Friday, November 18, 2011

Enough of That, Mister Mann

I'm nearly finished with Death In Venice and Seven Other Stories, the collection of Thomas Mann works I've been reading. This is my first exposure to Mann, and I have to admit that the stories are pretty uneven. "Disorder and Early Sorrow" may be the best thing I've ever read, but it's hard to say because I read it in the context of other Thomas Mann stories so critical distance isn't perfect. But it's a damned fine story. "Death in Venice" is a technical marvel, showing absolute control over the formal elements of the narrative and for a few hours after finishing it, I was sure it was the best thing I'd ever read. "Tonio Kroger," "The Blood of the Walsungs" and "Felix Krull" fare less well, being not as focused on character or possibly they're just too self-consciously symbolic and pedantic for my tastes. "Mario and the Magician" is a violent, mean-spirited tale that made me laugh all the way through it. "Tristan" is sad and quite fine. "A Man and His Dog" should be required reading for all students of writing, as a teaching tool for how to properly write a digressive story and how to write about nature.

Anyway, if you are interested in reading some Thomas Mann, the stories I recommend are "Death In Venice," "A Man and His Dog," and "Disorder and Early Sorrow." They are all on the longish side. Did I mention that Thomas Mann won the Nobel Prize for literature? Some day I'll read The Magic Mountain or Doktor Faustus.

I hope that this exposure to Mann has an influence on my own writing. Certainly I feel the urge to make my prose more like his, though really what I like about Mann is his observing eye and the way he lingers over expressive details. I'd like to steal that, though Mann knew a lot more natural history than I do.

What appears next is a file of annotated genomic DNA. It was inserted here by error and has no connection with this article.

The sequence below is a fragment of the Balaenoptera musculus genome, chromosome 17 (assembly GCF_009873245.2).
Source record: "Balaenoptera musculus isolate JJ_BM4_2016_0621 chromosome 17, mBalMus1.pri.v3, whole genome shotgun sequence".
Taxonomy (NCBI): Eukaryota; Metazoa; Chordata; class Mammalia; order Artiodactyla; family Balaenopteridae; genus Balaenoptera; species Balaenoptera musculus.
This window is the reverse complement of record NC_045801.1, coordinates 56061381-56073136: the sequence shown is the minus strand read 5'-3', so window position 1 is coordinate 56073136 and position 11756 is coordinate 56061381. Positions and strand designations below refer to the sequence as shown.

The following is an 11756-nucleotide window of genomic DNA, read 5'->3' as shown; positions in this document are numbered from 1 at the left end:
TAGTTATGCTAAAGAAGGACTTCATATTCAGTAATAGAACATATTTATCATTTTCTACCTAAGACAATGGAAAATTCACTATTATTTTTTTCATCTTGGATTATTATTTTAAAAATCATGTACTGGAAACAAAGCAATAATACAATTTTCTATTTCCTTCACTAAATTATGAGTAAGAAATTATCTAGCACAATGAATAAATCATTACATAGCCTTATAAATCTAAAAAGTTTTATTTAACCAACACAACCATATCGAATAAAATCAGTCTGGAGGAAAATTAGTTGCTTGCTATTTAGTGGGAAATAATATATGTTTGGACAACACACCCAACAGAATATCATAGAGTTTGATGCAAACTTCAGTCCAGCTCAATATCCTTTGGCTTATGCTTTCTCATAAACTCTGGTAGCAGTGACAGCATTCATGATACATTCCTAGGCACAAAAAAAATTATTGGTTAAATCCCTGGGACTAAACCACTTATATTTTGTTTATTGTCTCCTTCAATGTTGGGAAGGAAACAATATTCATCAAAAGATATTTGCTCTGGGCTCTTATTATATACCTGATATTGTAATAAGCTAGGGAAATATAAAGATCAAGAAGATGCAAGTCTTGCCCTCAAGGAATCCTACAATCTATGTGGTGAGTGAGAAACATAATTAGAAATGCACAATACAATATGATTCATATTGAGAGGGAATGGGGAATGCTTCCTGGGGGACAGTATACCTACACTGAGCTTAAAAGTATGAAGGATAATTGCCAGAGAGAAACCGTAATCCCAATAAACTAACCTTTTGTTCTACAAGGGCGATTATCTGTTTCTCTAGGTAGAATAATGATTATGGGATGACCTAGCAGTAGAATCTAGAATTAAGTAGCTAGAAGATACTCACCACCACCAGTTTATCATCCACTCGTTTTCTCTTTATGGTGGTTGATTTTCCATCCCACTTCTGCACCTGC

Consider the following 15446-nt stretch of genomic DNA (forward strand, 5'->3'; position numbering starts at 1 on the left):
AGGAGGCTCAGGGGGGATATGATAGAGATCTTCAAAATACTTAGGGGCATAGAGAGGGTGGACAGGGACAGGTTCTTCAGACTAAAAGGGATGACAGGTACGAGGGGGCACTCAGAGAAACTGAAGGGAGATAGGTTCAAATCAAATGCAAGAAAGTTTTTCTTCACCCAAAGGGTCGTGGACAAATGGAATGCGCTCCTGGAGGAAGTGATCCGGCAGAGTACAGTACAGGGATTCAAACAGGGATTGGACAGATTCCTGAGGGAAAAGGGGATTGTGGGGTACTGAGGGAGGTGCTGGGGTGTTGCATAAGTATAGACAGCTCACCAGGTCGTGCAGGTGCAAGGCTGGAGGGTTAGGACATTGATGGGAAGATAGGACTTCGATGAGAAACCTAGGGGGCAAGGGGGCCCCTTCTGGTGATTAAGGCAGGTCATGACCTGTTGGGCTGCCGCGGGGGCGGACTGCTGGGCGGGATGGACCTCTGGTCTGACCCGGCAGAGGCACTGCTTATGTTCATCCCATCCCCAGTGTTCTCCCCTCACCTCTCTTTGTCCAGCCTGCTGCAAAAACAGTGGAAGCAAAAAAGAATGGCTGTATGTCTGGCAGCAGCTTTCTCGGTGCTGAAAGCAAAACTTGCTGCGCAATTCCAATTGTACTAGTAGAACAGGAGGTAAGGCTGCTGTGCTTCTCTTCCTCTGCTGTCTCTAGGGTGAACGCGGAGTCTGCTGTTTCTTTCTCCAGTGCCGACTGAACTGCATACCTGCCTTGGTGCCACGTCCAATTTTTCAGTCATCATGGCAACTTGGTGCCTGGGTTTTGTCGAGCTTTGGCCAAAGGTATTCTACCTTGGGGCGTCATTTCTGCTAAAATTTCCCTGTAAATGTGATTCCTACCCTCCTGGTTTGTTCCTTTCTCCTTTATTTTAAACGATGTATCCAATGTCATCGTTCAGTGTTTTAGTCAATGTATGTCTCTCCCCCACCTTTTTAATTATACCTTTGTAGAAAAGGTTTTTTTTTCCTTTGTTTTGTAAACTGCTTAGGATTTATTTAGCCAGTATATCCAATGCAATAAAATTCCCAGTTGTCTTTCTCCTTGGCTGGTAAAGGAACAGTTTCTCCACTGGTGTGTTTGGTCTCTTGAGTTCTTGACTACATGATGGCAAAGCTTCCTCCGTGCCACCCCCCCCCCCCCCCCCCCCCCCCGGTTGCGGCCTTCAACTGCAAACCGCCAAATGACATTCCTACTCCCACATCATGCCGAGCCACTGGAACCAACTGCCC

Even so, I'll be glad to put the volume back on the shelf this evening and pick up something else. God knows what that will be. I have a surfeit of unread books at home and every time I look in their direction I am convinced that I have nothing to read. Possibly some Faulkner, though. Or some Camus. Or MacMurty. Or the last book of Beckett's "Malloy" trilogy. Or some Paddington Bear stories. Or I could start making an effort on my Variations on a Theme story, now that I've got a (fabulous postmodern) idea for it. Time will tell, etc.


  1. Oh, Scott, this makes me excited! I most definitely want to check out those stories. I wonder if I can get all that on my Kindle. Don't glare at me... ;)

  2. I'm awfully sure Amazon will sell you a kindled version of this collection. I try not to judge.

    Hey, I think I'll read The Awakening next. And then some more Woolf.